When the Rev. Marvin Mottet thought about the Rev. Joseph Kokjohn — his longtime friend and colleague, a smile crossed his face and his eyes lit up.
“Joy is the echo of God’s life in us,” Mottet said as he sat Thursday in the gathering space at Christ the King Chapel, St. Ambrose University, Davenport.
“Joe had that, and I benefited from it.”
Mottet was among about 100 people who gathered to learn that Kokjohn, who died May 21, 2009, at the age of 80, left a $1 million legacy gift to the university he called home for more than 60 years.
The Rev. Joseph E. Kokjohn Endowment for Catholic Peace and Justice has been established to further the education of St. Ambrose students in the Catholic tradition of peace and justice.
The endowment’s earnings will be used for teaching, research, and activities in areas such as the early church, ecumenical councils and 20th century figures and movements in non-violence.
As the endowment grows, other uses could include funding for workshops and convocations.
Eventually, the endowment will support the establishment of the Kokjohn Chair of Catholic Peace and Justice, a faculty position in theology, philosophy or a related discipline.
“This is a happy day for us,” said Sister Joan Lescinski, president of St. Ambrose.
“Father Kokjohn’s generous and thoughtful legacy gift to the university is truly a gift to all future generations of students who will come to St. Ambrose. The university, as a Catholic institution, holds peace and social justice as core values. So, too, did Father Kokjohn. His endowment enables us to realize these values and our mission more fully.”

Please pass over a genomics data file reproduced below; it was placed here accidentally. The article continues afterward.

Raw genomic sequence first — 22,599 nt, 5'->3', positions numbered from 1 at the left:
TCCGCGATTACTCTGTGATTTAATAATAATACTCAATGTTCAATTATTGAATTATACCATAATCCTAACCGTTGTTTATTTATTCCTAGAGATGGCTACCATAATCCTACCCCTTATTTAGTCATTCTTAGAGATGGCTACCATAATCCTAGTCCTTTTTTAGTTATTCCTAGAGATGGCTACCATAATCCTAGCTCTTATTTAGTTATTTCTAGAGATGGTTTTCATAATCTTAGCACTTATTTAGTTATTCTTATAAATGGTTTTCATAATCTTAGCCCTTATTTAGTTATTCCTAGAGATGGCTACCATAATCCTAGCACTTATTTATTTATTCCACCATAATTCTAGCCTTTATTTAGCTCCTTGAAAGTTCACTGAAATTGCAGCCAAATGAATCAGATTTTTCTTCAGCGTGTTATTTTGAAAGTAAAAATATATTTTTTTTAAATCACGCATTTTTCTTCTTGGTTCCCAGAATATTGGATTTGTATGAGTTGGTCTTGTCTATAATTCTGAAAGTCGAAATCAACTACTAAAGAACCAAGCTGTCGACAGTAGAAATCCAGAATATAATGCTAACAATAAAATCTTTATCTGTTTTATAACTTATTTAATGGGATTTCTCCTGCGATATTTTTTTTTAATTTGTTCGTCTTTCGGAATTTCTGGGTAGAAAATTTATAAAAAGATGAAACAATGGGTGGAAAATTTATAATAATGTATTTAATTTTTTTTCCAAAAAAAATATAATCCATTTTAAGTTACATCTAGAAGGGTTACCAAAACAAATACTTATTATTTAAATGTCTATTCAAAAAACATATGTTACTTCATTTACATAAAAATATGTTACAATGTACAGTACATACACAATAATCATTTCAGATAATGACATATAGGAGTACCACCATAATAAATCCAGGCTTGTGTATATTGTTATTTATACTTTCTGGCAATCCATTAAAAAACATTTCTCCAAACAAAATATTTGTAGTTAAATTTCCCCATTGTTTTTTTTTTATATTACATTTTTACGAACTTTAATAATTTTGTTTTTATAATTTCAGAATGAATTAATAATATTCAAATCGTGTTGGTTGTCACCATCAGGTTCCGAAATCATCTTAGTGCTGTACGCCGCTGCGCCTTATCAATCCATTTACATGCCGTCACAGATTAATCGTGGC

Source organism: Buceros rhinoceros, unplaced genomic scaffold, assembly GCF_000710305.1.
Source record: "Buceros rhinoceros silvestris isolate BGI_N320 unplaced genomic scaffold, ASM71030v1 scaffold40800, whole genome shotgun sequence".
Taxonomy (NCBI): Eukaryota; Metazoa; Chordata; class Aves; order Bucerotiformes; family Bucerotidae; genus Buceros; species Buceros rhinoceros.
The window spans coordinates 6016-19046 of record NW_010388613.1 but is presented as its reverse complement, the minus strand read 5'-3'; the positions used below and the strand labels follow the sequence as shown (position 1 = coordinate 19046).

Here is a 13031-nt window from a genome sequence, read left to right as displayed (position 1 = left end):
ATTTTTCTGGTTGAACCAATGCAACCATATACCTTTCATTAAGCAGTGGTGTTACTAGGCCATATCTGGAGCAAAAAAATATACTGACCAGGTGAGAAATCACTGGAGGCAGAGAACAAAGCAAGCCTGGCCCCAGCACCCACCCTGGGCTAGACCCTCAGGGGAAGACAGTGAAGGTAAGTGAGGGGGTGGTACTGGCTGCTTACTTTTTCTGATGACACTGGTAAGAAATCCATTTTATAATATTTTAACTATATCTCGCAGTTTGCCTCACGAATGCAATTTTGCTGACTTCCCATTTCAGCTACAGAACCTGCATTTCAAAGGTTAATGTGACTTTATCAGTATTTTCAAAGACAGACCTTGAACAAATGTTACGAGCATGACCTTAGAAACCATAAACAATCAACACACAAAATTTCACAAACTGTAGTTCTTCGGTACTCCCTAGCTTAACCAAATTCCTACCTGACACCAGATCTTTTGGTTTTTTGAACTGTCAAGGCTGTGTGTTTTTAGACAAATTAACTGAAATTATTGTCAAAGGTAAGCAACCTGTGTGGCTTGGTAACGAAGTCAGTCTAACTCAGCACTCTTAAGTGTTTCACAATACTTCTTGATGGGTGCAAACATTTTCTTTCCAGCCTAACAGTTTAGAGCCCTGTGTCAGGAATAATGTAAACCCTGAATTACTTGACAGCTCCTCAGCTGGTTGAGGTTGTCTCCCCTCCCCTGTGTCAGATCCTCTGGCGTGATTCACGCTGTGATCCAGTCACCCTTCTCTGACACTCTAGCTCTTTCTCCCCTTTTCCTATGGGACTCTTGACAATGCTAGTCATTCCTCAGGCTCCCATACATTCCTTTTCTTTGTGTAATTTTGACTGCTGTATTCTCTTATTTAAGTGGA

She also spoke of a time she was taking a trip, and asked Kokjohn to bless her.
“He said ‘yes, if you’ll bless me,’” she said. “This gift is a part of his continued bless for all of us.”
Kokjohn’s legacy should be inspiration to everybody to support whatever good causes they are involved in, Lescinski said.
“We hope this gift will inspire people to do the same,” she said. “There are so many non-profits that do so much important work in society.”
Among those attending Thursday’s presentation was a large contingent of Kokjohn’s family, including many nieces and nephews.
“He talked about it for several years,” Tom Kokjohn of Appleton, Wis., said of the endowment. “This university is his family. He was a part of it for so many years.”
The Rev. William Dawson said he and Kokjohn were classmates in 1950.
“He was a very close friend all through the years,” Dawson said.
What he remembered most about Kokjohn, he said, was that “he had such a good sense of humor. He could not resist laughing. If something was funny, he couldn’t resist repeating it.”
Mottet remembered when Kokjohn spent a summer at the University of Notre Dame in Indiana.
“He called and said, ‘I’m going to Notre Dame, and you can use my car during the summer,’” Mottet recalled with a bit of a laugh. “I almost wrecked it.”
Virtually everyone who spoke of Kokjohn on Thursday remembered his love of life, laughter and sense of humor.
That seemed altogether appropriate to his family.
“He could have been anyone’s best friend,” Tom Kokjohn said. “That’s just who he was.”